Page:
London, Apr 21 (ANI): Archaic humans such as Neanderthals interbred with the ancestors of modern humans twice, leaving their genes within the DNA of people today, according to a genetic analysis of nearly 2,000 people from around the world.
The discovery adds important new details to the evolutionary history of the human species and it may help explain the fate of the Neanderthals, who vanished from the fossil record about 30,000 years ago.
"It means Neanderthals didn't completely disappear," Nature quoted Jeffrey Long, a genetic anthropologist at the University of New Mexico, as saying.
He insisted that there is a little bit of Neanderthal leftover in almost all humans.
The researchers arrived at that conclusion by studying genetic data from 1,983 individuals from 99 populations in Africa, Europe, Asia, Oceania and the Americas.
Sarah Joyce, a doctoral student working with Long, analyzed 614 microsatellite positions, which are sections of the genome that can be used like fingerprints.
She then created an evolutionary tree to explain the observed genetic variation in microsatellites.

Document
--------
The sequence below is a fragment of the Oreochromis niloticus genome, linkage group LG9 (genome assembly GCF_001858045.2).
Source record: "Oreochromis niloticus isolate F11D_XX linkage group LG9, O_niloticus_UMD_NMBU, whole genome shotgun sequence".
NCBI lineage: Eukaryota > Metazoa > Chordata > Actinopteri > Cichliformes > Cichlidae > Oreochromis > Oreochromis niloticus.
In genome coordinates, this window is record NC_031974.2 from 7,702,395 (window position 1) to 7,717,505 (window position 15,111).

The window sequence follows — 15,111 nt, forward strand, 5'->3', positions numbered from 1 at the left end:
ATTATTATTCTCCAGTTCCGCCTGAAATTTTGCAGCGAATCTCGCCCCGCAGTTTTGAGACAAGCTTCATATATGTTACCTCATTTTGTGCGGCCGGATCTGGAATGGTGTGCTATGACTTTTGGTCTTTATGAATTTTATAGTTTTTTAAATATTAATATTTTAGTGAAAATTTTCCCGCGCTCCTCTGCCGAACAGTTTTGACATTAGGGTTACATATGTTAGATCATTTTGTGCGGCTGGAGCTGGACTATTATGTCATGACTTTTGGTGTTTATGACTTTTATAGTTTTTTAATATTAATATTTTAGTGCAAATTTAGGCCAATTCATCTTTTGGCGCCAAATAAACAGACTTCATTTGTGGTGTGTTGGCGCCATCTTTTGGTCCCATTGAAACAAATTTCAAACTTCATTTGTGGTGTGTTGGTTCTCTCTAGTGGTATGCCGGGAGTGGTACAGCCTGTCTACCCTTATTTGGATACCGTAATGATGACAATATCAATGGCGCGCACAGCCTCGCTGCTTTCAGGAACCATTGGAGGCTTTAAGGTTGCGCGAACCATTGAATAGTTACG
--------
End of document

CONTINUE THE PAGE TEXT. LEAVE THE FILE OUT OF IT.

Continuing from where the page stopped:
The best way to explain that variation was if there were two periods of interbreeding between humans and an archaic species, such as Homo neanderthalensis or H. heidelbergensis.
"This is not what we expected to find," said Long.
Using projected rates of genetic mutation and data from the fossil record, the researchers suggest that the interbreeding happened about 60,000 years ago in the eastern Mediterranean and, more recently, about 45,000 years ago in eastern Asia.
Those two events happened after the first H. sapiens had migrated out of Africa, said Long.
However, his group failed to find evidence of interbreeding in the genomes of the modern African people included in the study.
The researchers suggest that the population from the first interbreeding went on to migrate to Europe, Asia and North America.
Then the second interbreeding with an archaic population in eastern Asia further altered the genetic makeup of people in Oceania.
The paleontological record also is producing fossils that complement such interbreeding theories.
The study was presented at the annual meeting of the American Association of Physical Anthropologists in Albuquerque, New Mexico. (ANI)